Great story, Jim. It speaks to me of the burden of leadership and the compromises it often demands, versus the more straight-line role of the activist. We need both. Your first couple of sentences don’t ring true, however. Johnson did run for president in 1960, and he was a serious contender at the Democratic convention, but the party went for Kennedy. They were rivals and didn’t like each other much, but Kennedy recognized Johnson’s influence with southern Democrats and needed him on the ticket. Johnson’s greatest act as president, and most brilliant political feat, was getting the Civil Rights Act passed. But as we see here, it was a delicate dance, and more than once he tried to tamp down the ardor of the civil rights activists. Looking at it all from a distance, they each had their roles to play. In the heat of the moment, though, Johnson did look like a skunk. But his achievement was enormous.

  • Al Mulder says:

    Thanks for the story. Jim. We moved to Gallup, NM in Feb of 1968. Ed T Begay was an elder in Bethany Gallup at the time, and also a delegate at the 1968 democratic convention. It crystalized his commitment to racial justice, and by extension, mine too.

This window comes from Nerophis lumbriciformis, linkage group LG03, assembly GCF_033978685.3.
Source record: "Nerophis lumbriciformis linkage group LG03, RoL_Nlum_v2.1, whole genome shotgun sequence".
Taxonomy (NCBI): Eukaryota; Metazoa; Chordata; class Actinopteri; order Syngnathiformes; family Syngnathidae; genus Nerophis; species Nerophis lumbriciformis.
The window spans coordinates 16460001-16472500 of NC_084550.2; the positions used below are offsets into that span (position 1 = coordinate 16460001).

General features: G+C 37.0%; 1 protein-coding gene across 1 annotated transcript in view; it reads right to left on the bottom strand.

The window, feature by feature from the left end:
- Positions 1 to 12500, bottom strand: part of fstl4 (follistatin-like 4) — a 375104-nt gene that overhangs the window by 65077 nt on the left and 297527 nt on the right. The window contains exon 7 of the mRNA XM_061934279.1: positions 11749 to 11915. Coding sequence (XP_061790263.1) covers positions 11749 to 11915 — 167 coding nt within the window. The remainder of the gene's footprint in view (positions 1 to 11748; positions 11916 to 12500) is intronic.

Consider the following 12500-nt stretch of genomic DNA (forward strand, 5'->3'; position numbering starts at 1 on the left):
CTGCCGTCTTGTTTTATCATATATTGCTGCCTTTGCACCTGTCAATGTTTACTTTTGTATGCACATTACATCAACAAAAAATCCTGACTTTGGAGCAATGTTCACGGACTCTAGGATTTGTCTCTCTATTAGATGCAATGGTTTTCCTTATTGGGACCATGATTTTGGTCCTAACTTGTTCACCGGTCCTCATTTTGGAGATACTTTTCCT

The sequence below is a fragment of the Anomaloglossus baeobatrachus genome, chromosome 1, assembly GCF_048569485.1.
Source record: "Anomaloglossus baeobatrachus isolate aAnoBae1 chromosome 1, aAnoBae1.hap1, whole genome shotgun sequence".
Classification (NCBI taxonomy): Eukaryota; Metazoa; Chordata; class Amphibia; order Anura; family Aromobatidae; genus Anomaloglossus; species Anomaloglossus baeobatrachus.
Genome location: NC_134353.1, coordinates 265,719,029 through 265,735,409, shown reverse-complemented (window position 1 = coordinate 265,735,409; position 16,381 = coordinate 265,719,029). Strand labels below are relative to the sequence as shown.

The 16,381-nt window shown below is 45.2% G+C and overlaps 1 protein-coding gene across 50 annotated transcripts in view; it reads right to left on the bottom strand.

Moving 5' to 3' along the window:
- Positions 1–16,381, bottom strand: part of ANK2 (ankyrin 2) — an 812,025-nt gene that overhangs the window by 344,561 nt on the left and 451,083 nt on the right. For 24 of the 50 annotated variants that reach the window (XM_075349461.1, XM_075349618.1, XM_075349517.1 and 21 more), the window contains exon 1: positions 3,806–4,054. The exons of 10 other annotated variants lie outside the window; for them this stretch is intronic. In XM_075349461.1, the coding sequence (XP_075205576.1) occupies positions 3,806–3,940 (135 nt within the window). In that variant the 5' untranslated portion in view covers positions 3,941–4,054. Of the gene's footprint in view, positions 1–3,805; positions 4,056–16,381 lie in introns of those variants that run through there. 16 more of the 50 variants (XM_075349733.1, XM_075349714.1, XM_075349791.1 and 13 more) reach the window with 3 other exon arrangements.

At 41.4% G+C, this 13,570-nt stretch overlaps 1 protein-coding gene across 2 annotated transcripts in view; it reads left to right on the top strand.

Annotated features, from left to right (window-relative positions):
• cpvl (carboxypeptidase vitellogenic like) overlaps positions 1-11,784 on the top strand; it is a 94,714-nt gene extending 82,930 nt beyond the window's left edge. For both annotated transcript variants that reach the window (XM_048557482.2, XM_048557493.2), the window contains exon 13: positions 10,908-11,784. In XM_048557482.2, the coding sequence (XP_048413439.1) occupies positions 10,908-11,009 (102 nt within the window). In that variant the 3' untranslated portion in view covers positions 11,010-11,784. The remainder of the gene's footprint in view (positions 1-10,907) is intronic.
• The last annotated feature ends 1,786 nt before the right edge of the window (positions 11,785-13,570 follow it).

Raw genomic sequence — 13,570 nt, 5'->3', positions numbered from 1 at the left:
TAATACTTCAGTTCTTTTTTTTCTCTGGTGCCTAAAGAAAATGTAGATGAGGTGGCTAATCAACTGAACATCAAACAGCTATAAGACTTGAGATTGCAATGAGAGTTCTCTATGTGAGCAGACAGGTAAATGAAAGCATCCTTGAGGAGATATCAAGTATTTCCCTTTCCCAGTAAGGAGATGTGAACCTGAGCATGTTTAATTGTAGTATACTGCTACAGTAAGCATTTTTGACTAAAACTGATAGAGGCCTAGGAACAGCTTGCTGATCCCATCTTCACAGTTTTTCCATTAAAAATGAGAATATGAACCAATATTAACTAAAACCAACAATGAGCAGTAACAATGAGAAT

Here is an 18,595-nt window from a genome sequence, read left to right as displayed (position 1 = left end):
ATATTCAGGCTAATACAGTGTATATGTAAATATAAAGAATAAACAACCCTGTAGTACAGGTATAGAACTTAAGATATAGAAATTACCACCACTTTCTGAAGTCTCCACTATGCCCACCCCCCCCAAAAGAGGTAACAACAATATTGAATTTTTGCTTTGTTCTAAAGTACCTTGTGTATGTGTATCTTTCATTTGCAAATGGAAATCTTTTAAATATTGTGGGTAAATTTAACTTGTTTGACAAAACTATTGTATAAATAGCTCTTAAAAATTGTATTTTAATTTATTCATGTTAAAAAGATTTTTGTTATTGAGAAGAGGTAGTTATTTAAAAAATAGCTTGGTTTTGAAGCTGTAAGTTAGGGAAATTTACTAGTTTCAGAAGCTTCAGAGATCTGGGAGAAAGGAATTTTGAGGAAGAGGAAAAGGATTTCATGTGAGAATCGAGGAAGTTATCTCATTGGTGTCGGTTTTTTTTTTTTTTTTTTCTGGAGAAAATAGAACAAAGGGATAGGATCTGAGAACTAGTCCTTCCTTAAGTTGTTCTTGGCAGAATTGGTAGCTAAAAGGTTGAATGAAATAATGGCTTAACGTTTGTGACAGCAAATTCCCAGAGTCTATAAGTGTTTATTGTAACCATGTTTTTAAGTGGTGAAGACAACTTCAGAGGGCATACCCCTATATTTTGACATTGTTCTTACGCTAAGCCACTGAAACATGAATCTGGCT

• Jeff Carpenter says:

    Ah, yes—another nuance of LBJ’s character and career. The shady gamesmanship of politics (does the end justify the means, ever?) and the tragic decisions involving war greatly defined him. I highly recommend a tour of his Presidential Library & Museum in Austin, TX. I got lost in the Civil Rights era wing; my historian brother got lost in the Vietnam War era wing; equally fascinating was the Lady Bird wing.
    History once was for me the story of great individuals, great yet flawed. It seems now that history will be the story of deeply flawed and cynical forces grasping for power in the illusory name of “greatness.”

    • James Schaap says:

      I’ve never been to the Library, but we did visit his boyhood home. His roots were definitely “small town.”

  • Jim says:

    Never thought how aptly Goldwater’s mantra turns out to describe Fannie Lou Hammer’s quest.